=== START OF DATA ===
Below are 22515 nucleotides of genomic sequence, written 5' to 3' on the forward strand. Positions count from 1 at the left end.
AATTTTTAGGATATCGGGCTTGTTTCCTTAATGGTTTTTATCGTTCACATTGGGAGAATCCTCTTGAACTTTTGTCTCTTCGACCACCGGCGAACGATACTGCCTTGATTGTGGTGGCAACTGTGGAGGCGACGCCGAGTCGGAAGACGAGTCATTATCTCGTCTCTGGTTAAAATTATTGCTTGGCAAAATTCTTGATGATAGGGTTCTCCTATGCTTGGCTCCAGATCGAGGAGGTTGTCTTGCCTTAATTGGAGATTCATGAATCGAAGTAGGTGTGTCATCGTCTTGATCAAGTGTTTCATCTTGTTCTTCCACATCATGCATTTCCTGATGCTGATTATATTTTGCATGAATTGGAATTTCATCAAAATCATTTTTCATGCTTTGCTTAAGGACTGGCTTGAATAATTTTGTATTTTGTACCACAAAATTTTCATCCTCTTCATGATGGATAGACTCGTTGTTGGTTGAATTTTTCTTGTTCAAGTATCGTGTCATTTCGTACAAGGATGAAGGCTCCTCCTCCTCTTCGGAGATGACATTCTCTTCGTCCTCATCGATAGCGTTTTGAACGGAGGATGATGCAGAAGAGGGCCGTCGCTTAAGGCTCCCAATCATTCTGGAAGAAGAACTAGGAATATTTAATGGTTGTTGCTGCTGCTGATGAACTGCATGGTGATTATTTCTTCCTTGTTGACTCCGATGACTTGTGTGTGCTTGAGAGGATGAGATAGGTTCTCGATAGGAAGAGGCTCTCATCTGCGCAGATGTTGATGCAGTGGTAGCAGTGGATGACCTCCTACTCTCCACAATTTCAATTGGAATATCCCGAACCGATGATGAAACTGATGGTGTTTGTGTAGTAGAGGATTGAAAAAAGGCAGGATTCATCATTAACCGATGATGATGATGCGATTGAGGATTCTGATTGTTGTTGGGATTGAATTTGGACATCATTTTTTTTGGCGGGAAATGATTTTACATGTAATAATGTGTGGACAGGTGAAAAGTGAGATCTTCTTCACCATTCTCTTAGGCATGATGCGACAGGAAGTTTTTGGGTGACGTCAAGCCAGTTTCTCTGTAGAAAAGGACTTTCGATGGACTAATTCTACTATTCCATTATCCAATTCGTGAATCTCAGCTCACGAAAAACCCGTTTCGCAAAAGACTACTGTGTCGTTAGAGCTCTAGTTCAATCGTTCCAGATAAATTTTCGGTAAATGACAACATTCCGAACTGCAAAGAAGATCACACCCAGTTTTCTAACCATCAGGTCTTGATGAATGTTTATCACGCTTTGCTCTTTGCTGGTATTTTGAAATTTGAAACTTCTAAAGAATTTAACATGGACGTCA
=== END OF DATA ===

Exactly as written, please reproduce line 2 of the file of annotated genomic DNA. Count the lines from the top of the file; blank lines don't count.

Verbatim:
AATTTTTAGGATATCGGGCTTGTTTCCTTAATGGTTTTTATCGTTCACATTGGGAGAATCCTCTTGAACTTTTGTCTCTTCGACCACCGGCGAACGATACTGCCTTGATTGTGGTGGCAACTGTGGAGGCGACGCCGAGTCGGAAGACGAGTCATTATCTCGTCTCTGGTTAAAATTATTGCTTGGCAAAATTCTTGATGATAGGGTTCTCCTATGCTTGGCTCCAGATCGAGGAGGTTGTCTTGCCTTAATTGGAGATTCATGAATCGAAGTAGGTGTGTCATCGTCTTGATCAAGTGTTTCATCTTGTTCTTCCACATCATGCATTTCCTGATGCTGATTATATTTTGCATGAATTGGAATTTCATCAAAATCATTTTTCATGCTTTGCTTAAGGACTGGCTTGAATAATTTTGTATTTTGTACCACAAAATTTTCATCCTCTTCATGATGGATAGACTCGTTGTTGGTTGAATTTTTCTTGTTCAAGTATCGTGTCATTTCGTACAAGGATGAAGGCTCCTCCTCCTCTTCGGAGATGACATTCTCTTCGTCCTCATCGATAGCGTTTTGAACGGAGGATGATGCAGAAGAGGGCCGTCGCTTAAGGCTCCCAATCATTCTGGAAGAAGAACTAGGAATATTTAATGGTTGTTGCTGCTGCTGATGAACTGCATGGTGATTATTTCTTCCTTGTTGACTCCGATGACTTGTGTGTGCTTGAGAGGATGAGATAGGTTCTCGATAGGAAGAGGCTCTCATCTGCGCAGATGTTGATGCAGTGGTAGCAGTGGATGACCTCCTACTCTCCACAATTTCAATTGGAATATCCCGAACCGATGATGAAACTGATGGTGTTTGTGTAGTAGAGGATTGAAAAAAGGCAGGATTCATCATTAACCGATGATGATGATGCGATTGAGGATTCTGATTGTTGTTGGGATTGAATTTGGACATCATTTTTTTTGGCGGGAAATGATTTTACATGTAATAATGTGTGGACAGGTGAAAAGTGAGATCTTCTTCACCATTCTCTTAGGCATGATGCGACAGGAAGTTTTTGGGTGACGTCAAGCCAGTTTCTCTGTAGAAAAGGACTTTCGATGGACTAATTCTACTATTCCATTATCCAATTCGTGAATCTCAGCTCACGAAAAACCCGTTTCGCAAAAGACTACTGTGTCGTTAGAGCTCTAGTTCAATCGTTCCAGATAAATTTTCGGTAAATGACAACATTCCGAACTGCAAAGAAGATCACACCCAGTTTTCTAACCATCAGGTCTTGATGAATGTTTATCACGCTTTGCTCTTTGCTGGTATTTTGAAATTTGAAACTTCTAAAGAATTTAACATGGACGTCA